A one-time $5 trillion fiscal blowout causes a one-time rise in the level of prices, just enough to inflate away the value of the debt by $5 trillion. Then inflation stops, even if the Federal Reserve does nothing. The Fed is still important in fiscal theory. The Fed bought about $3 trillion of the new debt and converted it to interest-paying reserves. Giving people checks backed by reserves is arguably a more powerful inducement to spend than giving people Treasury bonds. Now, by raising interest rates, the Fed lowers current inflation but at the cost of more-persistent inflation. That smoothing is beneficial. These are core propositions of fiscal theory, stated ahead of time and at odds with conventional theories. Related: Waning Inflation, Supply and Demand and The Second Great Experiment Update
- Date Posted:
- August 1, 2023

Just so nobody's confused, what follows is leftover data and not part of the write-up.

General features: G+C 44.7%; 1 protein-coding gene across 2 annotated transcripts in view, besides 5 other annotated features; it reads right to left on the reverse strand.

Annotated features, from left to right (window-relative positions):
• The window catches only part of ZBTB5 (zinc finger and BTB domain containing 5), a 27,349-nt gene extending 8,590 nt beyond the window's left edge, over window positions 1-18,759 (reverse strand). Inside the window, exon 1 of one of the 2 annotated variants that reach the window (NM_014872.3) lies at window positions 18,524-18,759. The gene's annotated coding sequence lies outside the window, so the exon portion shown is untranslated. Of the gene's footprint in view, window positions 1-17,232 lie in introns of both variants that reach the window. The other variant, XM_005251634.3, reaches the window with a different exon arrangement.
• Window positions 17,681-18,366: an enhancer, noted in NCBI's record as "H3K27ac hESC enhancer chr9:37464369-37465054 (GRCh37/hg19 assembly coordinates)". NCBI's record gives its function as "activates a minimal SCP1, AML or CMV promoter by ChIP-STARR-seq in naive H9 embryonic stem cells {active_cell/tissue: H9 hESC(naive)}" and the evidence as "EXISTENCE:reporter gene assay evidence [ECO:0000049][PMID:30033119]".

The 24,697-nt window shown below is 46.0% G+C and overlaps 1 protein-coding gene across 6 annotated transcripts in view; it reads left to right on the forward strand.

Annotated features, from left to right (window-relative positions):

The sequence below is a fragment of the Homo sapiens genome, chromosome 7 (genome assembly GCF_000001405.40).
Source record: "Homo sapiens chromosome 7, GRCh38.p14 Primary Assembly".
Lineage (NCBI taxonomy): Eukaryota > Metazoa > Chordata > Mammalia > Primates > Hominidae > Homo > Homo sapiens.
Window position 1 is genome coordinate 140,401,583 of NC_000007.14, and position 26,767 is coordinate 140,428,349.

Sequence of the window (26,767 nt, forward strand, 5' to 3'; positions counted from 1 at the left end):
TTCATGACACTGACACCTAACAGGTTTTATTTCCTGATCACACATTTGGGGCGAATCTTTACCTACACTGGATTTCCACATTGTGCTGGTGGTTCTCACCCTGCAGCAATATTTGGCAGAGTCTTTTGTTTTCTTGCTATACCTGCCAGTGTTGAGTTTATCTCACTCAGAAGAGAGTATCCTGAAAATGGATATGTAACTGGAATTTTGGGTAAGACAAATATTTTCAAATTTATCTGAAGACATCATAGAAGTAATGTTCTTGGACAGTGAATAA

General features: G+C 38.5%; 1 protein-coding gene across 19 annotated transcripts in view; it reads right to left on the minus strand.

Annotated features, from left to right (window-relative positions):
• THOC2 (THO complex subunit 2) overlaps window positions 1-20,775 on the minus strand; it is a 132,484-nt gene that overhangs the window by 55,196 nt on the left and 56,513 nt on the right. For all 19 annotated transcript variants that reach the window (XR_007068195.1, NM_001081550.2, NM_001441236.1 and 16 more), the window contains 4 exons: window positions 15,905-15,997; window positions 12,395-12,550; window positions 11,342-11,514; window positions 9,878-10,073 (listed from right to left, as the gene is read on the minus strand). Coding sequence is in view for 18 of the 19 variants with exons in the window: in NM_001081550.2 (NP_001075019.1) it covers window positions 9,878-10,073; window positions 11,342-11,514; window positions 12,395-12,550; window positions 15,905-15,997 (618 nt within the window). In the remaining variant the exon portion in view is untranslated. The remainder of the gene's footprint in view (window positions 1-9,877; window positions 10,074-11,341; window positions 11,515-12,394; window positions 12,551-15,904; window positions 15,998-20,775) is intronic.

The extra reward for holding stocks instead of bonds has fallen to its lowest level in 20 years, threatening a recent hot streak for major indexes. One method for gauging the value of stocks is to compare their earnings yield—calculated by dividing a company’s expected earnings over the next year by its stock price—to the yield on government bonds, considered the closest thing to a risk-free return. The gap between the earnings yield of the S&P 500 and the yield on the 10-year U.S. government bond dropped to around 1.1pp last week, its narrowest since 2002. The spread to the yield on the 10-year Treasury inflation-protected security, seen by some analysts as the better benchmark because corporate earnings tend to adjust with inflation, has similarly fallen to its lowest level since 2003, at around 3.5pp.